So far, the club has discussed hosting a clinic for young cheerleaders, and is also considering participating at this years Relay for Life on campus. Both ideas served well for the club in the past.

   Last year, the club held a community-based event, focused on getting local children active. “The entire UMF cheering team put a cheer clinic together that younger athletes could attend to better their skills as a cheerleader,” Dobos says. This event consisted of three sessions, during which the children were grouped by age and then taught a small routine that was performed for their parents during the last session.

   At last year’s Relay for Life, the club sold energy drinks and performed a few stunts for the attendees, while also cheering on participants in the relay from approximately 9 p.m. to 2 a.m.

   “With all of these events, the club was very busy and very active in the student life at UMF as well as the surrounding community,” said Dobos, demonstrating why the club would like to do them again.

   While the club hopes to raise awareness through these events, current athletes always encourage anyone who has ever wanted to cheer to join their team as soon as possible. “If you’re interested in joining cheering at all, I would say do it, because even if you don’t have any experience in it or anything, we’re very willing to help you build the needed skills,” said Doane.

“It’s not a difficult thing to do, it’s just time consuming. You have to be willing to put in the effort to get the result.”

   While it may be too late for anyone interested to cheer at basketball games with the club this year, it is not too late “to take part in other events this semester,” said Jancewicz. “I think it would help, too, for you to get a feel for the team – to dip your toes in the water to see if it something that you might be interested in for next year.”

     If you’re interested in joining, you are encouraged to contact the clubs President Annie Dobos, or Vice President, Joy Jancewicz, via email at or

Painting Your Way Towards a Sense of Community

Painting Your Way Towards a Sense of Community

By Madison Lecowitch Contributing Writer


UMF Senior Juliana Burch is the host of Paint Night. (Photo courtesy of Juliana Burch)

The Center for Student Involvement at UMF will be holding monthly Paint Nights in The Landing to promote creativity, inclusivity and community. Juliana Burch, a senior at UMF, is the host of paint night.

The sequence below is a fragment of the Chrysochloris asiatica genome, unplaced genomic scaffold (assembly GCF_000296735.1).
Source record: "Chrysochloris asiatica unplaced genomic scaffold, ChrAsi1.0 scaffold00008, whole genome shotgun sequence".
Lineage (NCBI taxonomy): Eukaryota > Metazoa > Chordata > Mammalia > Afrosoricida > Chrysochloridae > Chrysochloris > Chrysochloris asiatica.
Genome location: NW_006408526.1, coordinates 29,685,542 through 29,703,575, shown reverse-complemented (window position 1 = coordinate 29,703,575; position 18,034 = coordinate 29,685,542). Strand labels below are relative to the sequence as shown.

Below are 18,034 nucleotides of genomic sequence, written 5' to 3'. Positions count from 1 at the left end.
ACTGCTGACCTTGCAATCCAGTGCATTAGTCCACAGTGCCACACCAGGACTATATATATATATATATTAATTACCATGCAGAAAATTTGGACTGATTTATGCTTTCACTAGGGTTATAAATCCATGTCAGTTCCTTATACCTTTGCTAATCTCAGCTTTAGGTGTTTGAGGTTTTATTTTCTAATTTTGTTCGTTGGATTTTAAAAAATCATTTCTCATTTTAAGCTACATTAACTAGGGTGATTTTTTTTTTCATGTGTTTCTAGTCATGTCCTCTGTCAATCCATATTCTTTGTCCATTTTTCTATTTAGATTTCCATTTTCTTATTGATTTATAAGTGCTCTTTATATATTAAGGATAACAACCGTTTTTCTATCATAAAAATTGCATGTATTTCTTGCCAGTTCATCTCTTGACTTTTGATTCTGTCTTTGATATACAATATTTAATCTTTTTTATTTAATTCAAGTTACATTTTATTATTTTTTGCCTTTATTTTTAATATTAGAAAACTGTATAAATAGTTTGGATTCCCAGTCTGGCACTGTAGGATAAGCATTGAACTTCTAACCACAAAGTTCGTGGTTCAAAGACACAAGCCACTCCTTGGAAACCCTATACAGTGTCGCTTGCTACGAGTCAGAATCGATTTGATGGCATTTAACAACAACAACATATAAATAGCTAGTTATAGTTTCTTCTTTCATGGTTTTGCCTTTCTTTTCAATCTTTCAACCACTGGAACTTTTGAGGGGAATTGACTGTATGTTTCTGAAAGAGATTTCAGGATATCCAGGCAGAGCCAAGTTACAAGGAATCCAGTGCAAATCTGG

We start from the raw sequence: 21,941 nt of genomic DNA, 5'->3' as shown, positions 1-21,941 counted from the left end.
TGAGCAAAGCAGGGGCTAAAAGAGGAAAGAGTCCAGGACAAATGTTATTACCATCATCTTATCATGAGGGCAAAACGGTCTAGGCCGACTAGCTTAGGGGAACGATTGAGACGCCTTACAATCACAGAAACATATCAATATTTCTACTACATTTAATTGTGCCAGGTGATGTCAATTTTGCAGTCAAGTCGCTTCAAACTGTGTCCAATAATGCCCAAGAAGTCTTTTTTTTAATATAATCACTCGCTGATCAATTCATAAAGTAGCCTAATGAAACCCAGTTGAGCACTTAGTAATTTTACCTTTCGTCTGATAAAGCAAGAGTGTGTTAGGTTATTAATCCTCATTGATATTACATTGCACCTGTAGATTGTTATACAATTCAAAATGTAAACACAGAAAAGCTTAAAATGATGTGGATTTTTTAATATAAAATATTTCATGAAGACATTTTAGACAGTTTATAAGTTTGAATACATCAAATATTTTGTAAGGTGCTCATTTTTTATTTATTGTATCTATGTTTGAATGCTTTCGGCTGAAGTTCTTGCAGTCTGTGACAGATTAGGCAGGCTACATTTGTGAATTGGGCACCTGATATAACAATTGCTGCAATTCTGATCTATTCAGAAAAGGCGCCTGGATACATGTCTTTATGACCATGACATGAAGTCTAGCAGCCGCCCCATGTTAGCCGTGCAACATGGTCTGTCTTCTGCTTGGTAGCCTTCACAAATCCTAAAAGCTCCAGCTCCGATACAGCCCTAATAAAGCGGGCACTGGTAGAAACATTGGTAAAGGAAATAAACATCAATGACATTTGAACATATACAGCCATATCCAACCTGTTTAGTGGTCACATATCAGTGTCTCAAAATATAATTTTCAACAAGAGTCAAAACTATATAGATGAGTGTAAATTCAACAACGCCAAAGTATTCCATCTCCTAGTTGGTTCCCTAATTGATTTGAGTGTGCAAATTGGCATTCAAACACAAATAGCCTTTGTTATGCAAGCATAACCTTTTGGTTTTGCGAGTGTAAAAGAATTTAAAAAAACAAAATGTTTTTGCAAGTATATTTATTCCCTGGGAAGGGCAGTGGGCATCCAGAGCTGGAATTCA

Burch’s job is to select a painting to recreate, and to show students how to paint it with step-by-step instructions. “I’ll go on the internet and I’ll look at paint night photos on google images to kinda see what people do, and I try to find one that I think would be fun and that I would want to have on my wall,” Burch said. “I try to pick one that I feel people would want to do that might help them to feel better.”

   Burch is majoring in English, with a double minor in International and global studies and film studies. She explains that painting has alway been a passion of hers. “I’ve always really loved art,” Burch said. “It’s such a great way to shut off a part of your brain. The worrying and the anxiety and the stress and everything that college and life puts on you.”

   Although Burch enjoys all things art, painting doesn’t come very easy for her. Burch is color blind, which affects her ability to see specific colors. “I was in a bit of an accident when I was younger in the garage, and it resulted in a minor explosion, and basically the way I see color now is I can see green fine, but I can’t see blue and yellow,” Burch said. “Blue and yellow kind of blend in to green, so where everyone can see the green spectrum, the blue spectrum and the yellow spectrum, they’re all one long spectrum of green for me.”

   Burch really tries to focus on making others happy. At the first Paint Night, students painted a sunset with cacti and shrubbery. “We’re in the middle of winter. It’s cold and it’s dark and it’s sad, so I wanted to do a sunset or sunrise because I feel those fill people with hope and happiness,” Burch said. “I thought that might be a nice way to warm people up with how cold winter is.”

   Burch explained that Paint Night was formed to bring UMF together as a whole. “I’m a Community Assistant in the residence halls, and we host programs every semester to try and encourage kids to get out of their room and meet people and engage in, and kind of foster that sense of community that Farmington has,” Burch said.

   Amethyst Leeman, a freshman, enjoyed the engaging community atmosphere that was created for Paint Night. “It was fun, and I liked hanging out with friends and seeing everyone’s finished product,” Leeman said. “I thought Juliana was fun, she really engaged the audience.”

   The first paint night had about 24 attendees. Burch hopes that more people will show up for the next paint night. “I would love to try to make this a bigger event, especially if we have the funding for it,” Burch said. “I don’t want to turn people away from wanting to paint.”

   In an email interview, Sydney Goodridge, a student on campus, explained that she chose to participate in Paint Night because it’s a creative outlet for beginning artists. “I participated in Paint Night because it seemed fun and simple enough for a novice,” Goodridge said. “I loved how Juliana created a pleasant atmosphere and easy-to-follow instructions.”

   The next Paint Night will take place Monday, Feb. 25 at 8 p.m. Burch’s email is, and she encourages people to reach out to her for tips and suggestions on what they would like to paint next, or any music suggestions they have for the upcoming paint nights.